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3 May 2010 JUMP by Elisa Carbone, Viking, June 2010, 288p., ISBN: 978-0-670-01185-8


"No one bites back as hard on their anger

None of my pain and woe can show through"

-- Peter Townsend, "Behind Blue Eyes"




"Which is more insane?  To go through life:


A. Afraid.

B. As an adventurer.


"Qu'en es mas loco?


A. To think constantly about the past and/or future.  (Note: Past and future don't exist.  They are only ideas.)

B. To be aware of and enjoy the here-and-now.  (Note: The here-and-now is the only thing that does exist."


Set largely in the breathtaking and perilous world of rock climbing (one of the author's own personal passions) and employing duel first-person narrators, Elisa Carbone has crafted a high-interest teen adventure tale that probes such important issues as labeling, identity, suicide, mental illness, and questions about whether one should go through life fearful and resentful or boldly focused on living in the present and to the fullest.  That the author succeeds in addressing these issues in a significant manner amidst a wild, hormone-filled story of a cute teen guy (who has just escaped from a psych ward) and a cute, determined, and underachieving teen girl (who is escaping being exiled to boarding school) is the reason that this is one of the absolute best pieces of young adult literature I've so far encountered this year.




"There is total, uncomfortable silence.  Then I blurt out, 'You guys are going to follow all the rules laid down on you and you're going to get into college and pay your bills and one day you're going to wake up and wonder why you never just went for it -- why you never lived your own life instead of the life somebody else wanted you to live, why you couldn't just go on one absolutely incredible adventure when you were young and when someone you said was your friend needed you to go.'  I don't even know what I'm saying, don't even know if I believe the words that are coming out of my mouth, but I'm half crying and more than half angry, and then suddenly there he is, standing calmly, no sunglasses, blue eyes looking right at me.

"'I'll go.'"




"Can I help it if they're the most amazing bunch of idiots I've ever met?  I mean, this drop-dead cute girl is actually begging for someone to run away with her, and they've all got better things to do.  Not that she's a damsel in distress -- she's got a stance like a bulldog when she's angry, which she is right now, and all I can do is wait to see if she either says 'fine' or slugs me."


It is so entertaining how Critter -- who has acquired some mind-blowing perceptual abilities as a byproduct of his (prior-to-the-story) unsuccessful suicide attempt -- can seamlessly move back and forth in one breath between sharing jaw-dropping insights about life and expressing his oh-so-typical teenager feelings for P.K.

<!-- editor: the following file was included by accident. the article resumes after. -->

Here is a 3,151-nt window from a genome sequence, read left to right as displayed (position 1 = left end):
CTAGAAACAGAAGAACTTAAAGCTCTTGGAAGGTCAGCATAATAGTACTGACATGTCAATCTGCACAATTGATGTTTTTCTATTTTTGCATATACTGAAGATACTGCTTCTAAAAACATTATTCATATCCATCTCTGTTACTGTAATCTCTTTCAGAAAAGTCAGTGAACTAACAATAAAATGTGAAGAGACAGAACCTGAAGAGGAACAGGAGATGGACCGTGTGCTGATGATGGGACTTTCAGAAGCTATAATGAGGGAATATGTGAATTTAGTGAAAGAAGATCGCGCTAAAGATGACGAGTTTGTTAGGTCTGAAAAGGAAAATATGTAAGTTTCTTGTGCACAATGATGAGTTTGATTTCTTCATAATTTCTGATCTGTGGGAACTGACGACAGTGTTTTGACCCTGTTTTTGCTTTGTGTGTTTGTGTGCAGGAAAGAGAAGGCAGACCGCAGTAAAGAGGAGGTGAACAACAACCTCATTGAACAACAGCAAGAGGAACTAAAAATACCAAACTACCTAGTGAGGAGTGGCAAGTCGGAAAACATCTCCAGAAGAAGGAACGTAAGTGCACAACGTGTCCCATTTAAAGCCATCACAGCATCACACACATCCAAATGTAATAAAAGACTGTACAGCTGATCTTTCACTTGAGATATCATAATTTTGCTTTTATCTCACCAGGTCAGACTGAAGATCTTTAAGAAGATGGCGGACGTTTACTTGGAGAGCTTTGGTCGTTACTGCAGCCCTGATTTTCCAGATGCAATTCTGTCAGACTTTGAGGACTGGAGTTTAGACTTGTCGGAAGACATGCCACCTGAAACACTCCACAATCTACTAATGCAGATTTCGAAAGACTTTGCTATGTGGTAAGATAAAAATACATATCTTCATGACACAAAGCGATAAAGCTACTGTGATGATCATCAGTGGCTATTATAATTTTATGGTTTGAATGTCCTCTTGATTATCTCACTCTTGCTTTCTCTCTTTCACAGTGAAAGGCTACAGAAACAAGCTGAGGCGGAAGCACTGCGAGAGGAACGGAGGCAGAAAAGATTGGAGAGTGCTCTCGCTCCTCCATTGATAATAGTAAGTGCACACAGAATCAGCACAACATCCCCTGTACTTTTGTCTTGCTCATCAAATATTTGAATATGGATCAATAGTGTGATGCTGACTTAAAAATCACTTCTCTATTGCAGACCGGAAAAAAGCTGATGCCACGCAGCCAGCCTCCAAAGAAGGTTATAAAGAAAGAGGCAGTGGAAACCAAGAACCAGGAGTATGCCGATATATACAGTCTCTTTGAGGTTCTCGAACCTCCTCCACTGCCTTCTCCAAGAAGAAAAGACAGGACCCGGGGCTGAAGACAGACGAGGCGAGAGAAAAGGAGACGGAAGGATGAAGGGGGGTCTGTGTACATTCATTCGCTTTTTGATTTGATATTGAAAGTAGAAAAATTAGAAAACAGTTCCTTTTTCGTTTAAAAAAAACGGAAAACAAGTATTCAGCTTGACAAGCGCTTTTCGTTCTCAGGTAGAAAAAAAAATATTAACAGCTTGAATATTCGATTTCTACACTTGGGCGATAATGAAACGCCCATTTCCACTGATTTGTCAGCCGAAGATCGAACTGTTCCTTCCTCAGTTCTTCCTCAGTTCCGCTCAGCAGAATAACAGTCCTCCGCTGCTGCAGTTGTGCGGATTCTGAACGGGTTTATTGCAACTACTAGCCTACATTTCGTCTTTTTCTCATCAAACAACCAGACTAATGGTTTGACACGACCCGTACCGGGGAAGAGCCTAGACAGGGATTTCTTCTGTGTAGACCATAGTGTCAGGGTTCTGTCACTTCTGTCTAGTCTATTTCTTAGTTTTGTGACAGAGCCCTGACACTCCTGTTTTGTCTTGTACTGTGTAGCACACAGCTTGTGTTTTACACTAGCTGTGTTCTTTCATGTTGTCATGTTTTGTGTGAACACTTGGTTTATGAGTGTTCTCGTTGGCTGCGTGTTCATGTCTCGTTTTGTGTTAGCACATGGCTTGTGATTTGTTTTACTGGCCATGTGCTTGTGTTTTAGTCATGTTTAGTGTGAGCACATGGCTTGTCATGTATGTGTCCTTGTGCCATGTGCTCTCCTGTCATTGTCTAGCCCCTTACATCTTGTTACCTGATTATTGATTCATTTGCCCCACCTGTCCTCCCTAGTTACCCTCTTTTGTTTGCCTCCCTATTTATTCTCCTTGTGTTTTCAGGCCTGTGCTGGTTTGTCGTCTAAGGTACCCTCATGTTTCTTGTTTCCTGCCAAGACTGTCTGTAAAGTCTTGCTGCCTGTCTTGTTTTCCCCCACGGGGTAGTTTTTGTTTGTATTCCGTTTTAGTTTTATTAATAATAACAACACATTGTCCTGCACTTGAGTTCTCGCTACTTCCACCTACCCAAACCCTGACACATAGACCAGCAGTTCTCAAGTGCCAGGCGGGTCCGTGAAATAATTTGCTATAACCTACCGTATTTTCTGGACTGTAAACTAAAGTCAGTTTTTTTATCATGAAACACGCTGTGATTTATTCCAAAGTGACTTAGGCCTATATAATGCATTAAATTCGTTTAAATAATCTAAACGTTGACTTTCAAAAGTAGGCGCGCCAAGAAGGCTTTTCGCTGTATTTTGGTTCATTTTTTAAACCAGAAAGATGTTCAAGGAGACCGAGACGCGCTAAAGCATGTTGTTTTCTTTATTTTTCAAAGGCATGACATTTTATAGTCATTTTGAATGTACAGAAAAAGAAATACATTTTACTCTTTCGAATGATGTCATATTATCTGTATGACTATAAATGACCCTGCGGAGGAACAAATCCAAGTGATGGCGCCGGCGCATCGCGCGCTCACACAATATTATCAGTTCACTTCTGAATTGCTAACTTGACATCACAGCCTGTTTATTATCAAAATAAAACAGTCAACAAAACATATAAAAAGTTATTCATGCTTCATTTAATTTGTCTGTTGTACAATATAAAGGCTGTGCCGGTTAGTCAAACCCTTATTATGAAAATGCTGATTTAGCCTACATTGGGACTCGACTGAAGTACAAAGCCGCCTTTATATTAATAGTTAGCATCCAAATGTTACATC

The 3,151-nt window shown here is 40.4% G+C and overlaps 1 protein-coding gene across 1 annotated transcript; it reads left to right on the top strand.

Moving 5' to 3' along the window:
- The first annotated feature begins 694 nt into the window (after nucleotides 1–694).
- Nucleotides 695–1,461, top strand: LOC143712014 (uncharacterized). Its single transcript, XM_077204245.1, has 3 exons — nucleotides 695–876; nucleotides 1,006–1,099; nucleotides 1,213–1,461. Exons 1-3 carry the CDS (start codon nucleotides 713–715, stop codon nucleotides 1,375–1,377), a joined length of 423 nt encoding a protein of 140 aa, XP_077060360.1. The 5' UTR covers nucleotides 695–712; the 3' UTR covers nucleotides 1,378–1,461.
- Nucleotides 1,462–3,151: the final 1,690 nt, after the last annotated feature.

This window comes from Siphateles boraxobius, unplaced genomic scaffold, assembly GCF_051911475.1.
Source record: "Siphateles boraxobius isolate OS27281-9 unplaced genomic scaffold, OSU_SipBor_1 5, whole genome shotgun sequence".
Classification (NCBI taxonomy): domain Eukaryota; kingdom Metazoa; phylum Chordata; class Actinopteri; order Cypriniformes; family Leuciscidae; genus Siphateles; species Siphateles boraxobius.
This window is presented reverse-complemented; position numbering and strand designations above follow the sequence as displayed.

"Critter is looking at me and I can see he is not thinking I'm just some PMS-crazed girl (which, okay, maybe I do have PMS right now) and he's not thinking how ugly I look with my nose runny and my eyes swelled half shut.  He's looking at me like...he accepts me.  Just like that, for who I am right now."

"Remember games and daisy chains and laughs
Got to keep the loonies on the path."
-- Pink Floyd, "Brain Damage"


Another question posed by the story is whether one can manifest one's own reality.  Critter often seems to be able to conjure up what he desires.  The author understates this aspect of the story, preventing it from overtaking the flow of action and hormones, but it is very much there. 


And there is the profound question about who, underneath, we really are:  




"'Let's take you, P.K., for example, okay?  You've got: Five-eleven climber, trad leader, athlete-girl clothes, funky rad hair, intriguing name, unsympathetic parents, supersmart, lousy grades, way cute, don't-mess-with-me attitude, miss my brothers, middle-of-the-pack social status.'"She laughs.  'I guess that's sort of me in a nutshell.'"'No!' I nearly shout it.  'That's not you at all.  That's the stuff hanging on your me suit.'"'But who am I without all that stuff?' she asks, bewildered."'Yes!  That's it.  That's exactly the point,' I say.  'Who are you without all that stuff.'"


Between the action and the danger, the hotness factor, the provocative issues, and the stellar writing throughout, JUMP is the sort of YA novel one should easily be able to sell teens on reading and a book that should absolutely be on the table for discussion when they begin contemplating next January's Best Books for Young Adults Top Ten choices.


Richie Partington, MLIS

Richie's Picks http://richiespicks.com


Moderator http://groups.yahoo.com/middle_school_lit/ 

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FTC NOTICE: Richie receives free books from lots of publishers who hope he will Pick their books.  You can figure that any review was written after reading and dog-earring a free copy received.  Richie retains these review copies for his rereading pleasure and for use in his booktalks at schools and libraries.

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